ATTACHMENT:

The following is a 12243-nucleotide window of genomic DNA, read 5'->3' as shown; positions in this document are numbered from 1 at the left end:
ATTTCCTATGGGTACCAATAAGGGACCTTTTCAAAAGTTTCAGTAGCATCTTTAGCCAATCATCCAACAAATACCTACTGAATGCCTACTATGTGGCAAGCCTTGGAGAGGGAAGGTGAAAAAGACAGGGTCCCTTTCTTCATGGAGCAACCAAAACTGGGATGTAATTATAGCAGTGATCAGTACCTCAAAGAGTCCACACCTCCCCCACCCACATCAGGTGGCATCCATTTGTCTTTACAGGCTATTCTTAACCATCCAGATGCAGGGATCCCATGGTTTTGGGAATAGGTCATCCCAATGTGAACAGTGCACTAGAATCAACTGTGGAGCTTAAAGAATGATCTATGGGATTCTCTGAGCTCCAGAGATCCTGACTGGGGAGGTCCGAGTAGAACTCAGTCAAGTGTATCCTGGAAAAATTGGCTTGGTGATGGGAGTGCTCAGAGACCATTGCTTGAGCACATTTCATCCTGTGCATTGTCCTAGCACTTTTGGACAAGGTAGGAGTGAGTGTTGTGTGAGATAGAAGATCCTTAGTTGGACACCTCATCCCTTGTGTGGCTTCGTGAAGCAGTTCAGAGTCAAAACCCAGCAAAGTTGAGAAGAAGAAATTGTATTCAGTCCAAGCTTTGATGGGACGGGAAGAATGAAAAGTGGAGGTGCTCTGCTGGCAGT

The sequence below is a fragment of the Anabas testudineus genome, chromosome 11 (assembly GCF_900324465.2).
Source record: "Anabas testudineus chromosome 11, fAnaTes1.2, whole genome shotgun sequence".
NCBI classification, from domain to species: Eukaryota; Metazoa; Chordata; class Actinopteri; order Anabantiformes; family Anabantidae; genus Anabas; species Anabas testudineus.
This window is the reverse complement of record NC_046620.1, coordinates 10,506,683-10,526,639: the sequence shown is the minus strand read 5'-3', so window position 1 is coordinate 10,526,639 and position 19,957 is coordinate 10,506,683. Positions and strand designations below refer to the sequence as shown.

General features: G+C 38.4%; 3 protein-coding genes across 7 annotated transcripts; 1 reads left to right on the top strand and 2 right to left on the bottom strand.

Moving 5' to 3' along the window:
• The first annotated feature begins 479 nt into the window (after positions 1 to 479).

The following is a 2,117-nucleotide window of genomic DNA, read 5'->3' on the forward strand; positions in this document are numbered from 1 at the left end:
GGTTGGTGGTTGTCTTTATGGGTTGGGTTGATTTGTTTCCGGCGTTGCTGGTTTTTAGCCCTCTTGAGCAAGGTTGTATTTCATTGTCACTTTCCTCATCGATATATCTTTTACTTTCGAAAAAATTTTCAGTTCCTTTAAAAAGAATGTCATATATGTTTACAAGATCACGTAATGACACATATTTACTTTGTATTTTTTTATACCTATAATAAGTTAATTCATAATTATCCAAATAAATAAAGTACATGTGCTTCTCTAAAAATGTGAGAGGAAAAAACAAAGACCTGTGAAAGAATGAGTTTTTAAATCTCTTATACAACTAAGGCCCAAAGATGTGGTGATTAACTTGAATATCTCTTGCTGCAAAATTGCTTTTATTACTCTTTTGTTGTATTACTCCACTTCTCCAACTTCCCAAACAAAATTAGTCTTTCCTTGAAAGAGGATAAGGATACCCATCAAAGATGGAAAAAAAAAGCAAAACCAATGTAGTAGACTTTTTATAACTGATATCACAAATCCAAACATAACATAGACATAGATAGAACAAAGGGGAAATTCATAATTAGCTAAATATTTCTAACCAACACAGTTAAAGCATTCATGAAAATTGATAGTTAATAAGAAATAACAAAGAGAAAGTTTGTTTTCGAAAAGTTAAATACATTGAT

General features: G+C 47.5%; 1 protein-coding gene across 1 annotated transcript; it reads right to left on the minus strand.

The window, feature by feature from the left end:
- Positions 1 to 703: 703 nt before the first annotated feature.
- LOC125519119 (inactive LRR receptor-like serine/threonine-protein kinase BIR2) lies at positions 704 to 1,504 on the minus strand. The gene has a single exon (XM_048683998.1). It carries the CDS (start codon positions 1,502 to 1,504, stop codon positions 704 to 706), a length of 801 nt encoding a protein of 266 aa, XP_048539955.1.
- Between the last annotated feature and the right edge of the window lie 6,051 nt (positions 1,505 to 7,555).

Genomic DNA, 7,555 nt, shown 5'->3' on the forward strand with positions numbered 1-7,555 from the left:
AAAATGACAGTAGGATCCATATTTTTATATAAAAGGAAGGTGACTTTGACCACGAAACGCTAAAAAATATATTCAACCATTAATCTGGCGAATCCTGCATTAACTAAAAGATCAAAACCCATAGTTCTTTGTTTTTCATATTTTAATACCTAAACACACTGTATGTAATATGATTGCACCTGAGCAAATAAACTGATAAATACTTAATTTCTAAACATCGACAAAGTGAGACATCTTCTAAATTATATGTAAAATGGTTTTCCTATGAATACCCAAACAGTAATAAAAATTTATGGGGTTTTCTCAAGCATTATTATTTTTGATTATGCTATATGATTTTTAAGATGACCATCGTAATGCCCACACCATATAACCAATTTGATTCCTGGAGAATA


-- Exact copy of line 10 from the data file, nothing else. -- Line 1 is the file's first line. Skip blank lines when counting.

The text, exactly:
The following is a 2,117-nucleotide window of genomic DNA, read 5'->3' on the forward strand; positions in this document are numbered from 1 at the left end: